Jim Rice was a leading AMA Grand National racer of the 1960s and early ‘70s. During his short six-year professional racing career, Rice scored 12 AMA national wins. He won on mile, half-mile and TT circuits. All but one of his victories came on BSA motorcycles.
Rice was a championship contender for most of his career. He scored a series-leading six national wins in 1970, but came up just short in the final standings, finishing second to Gene Romero in that year’s championship. That season was famously chronicled by the movie "On Any Sunday" and showed a brutal crash Rice suffered at the Sacramento Mile that may have cost him that year’s title.
Rice was born in Wooster, Ohio on July 10, 1947. As a teen, Rice got into working on and driving drag racing cars at Dragway 42 in West Salem, Ohio. At 16, he moved to California, but was unable to afford car insurance so he decided to buy a Honda 50 to get around.
"That’s when I got interested in motorcycles instead of cars," Rice said. "I went from the little 50 to a 250cc Scrambler and then started running local dirt scramble races on a Yamaha YDS2 that that a buddy of mine and I bought. It turned out to be just about the worst bike you could think of to start scrambles racing."
Rice’s racing got off to humble beginnings in the mid-1960s. In his first race, a scrambles event, he was pitched over the handlebars after landing from the jump, due to his rerouting of the rear brake cable.
Soon, Rice got a job at a motorcycle shop and bought a 1965 Spitfire Hornet 650cc BSA. He found honing his skills on the difficult-to-ride Yamaha YDS2 really helped him when he got a motorcycle that was actually raceworthy.
"I got on that BSA and it was so easy to ride," he recalls. "It was like a light switch flipped on. I started advancing through the ranks of novice, amateur and into expert."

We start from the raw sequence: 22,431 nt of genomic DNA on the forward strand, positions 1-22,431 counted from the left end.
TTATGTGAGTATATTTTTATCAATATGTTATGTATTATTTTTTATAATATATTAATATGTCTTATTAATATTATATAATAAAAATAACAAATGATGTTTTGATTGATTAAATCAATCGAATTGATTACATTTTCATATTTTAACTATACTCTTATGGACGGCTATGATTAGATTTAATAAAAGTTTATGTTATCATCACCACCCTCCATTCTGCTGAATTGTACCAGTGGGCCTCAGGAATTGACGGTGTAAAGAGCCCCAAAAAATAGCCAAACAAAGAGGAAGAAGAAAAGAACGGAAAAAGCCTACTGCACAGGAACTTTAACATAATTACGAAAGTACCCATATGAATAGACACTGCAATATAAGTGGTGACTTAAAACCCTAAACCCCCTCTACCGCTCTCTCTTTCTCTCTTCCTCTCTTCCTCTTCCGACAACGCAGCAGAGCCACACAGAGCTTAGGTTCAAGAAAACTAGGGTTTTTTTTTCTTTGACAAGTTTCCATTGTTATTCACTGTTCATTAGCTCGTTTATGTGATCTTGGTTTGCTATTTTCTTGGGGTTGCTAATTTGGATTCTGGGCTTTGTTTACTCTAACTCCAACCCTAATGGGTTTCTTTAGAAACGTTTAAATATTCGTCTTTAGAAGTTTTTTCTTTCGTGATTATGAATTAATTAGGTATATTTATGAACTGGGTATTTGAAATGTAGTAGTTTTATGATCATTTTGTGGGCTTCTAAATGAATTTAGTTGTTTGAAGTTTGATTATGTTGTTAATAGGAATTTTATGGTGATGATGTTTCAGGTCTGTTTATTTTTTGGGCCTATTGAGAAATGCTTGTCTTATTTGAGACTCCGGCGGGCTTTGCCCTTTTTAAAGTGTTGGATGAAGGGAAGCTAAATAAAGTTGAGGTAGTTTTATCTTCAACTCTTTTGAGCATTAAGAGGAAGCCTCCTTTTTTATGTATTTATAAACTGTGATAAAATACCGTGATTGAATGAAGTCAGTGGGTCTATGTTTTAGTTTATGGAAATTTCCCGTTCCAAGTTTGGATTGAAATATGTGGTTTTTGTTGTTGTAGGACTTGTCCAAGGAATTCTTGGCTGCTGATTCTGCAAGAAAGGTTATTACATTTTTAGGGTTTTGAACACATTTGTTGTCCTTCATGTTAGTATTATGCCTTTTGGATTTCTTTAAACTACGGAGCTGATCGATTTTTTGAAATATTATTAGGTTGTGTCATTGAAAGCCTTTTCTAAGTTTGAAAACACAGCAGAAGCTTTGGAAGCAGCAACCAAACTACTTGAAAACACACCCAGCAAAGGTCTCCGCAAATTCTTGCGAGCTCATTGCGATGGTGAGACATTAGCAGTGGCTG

By 1967, Rice was the top points-scoring rider in AMA District 36, Northern California racing. He was also the high-point racer at Hayward Speedway and was awarded a nine-foot-tall trophy.
"It had coffin handles, weighed a lot and was so large I had to take it apart to get it in my Ranchero," Rice said. "A friend of mine and I snuck it into my parents' house and set it up, all except the top part which wouldn’t fit because of the eight-foot ceiling. That’s when my parents knew I was taking racing seriously."
In 1966, he began racing some pro events to earn points toward a professional license. In 1967, he got his amateur racing license and by 1968 he became one of the leading amateur riders in the country, winning several amateur nationals that season. He won the amateur national at the San Jose Half-Mile after barely avoiding a heat race disqualification. During his heat race, his steel shoe had fallen off and was dangling by the strap late in the race, which at the time was considered grounds for automatic disqualification. He continued to ride in spite of missing his shoe and being black flagged. Fortunately, a group of expert riders pleaded Rice’s case to the referee and he decided not to take the win away from Rice.
Rice turned expert in 1969 and immediately made an impact at the nationals. Riding for BSA, Rice won three nationals in his rookie season. His first win came at his home track, the San Jose Half-Mile, riding his self-prepared and maintained BSA.
"Early in my expert rookie year I lacked a certain amount of confidence that I could ever win a national, because of the tremendous skill and determination of so many professional racers, many of which were legends," Rice said. "Chuck Palmgren and I were talking about it and he told me it would happen. When San Jose came, I figured that would be my very best chance to win that year. The night before the race, I went for a walk around the block and was thinking really intensely what it might be like to win.
"I was the last guy to qualify on the front row and that was really important," Rice said. "My outside starting position happened to be right on the middle of the groove, thanks to the fastest heat winner choosing the inside for pole position. I knew that was a gift. I got a perfect start and I was focused every second of that race on making sure I didn’t slip off the groove, as well as entering and exiting the turns as fast as I possibly could. I rode a flawless race and when I took the checkered flag I couldn’t believe I’d just won by half a straightaway over Gary Nixon. I actually did another full lap at speed just to make sure I didn’t see the flags wrong. That win really boosted my confidence and opened up the possibility that I might win more races the rest of that year. A month later, I won the Sedalia mile on a Tom Cates-prepared BSA triple. Later, I won the Oklahoma City half mile the day after almost breaking my neck and receiving 20 stitches in my scalp because of a freak swimming pool accident."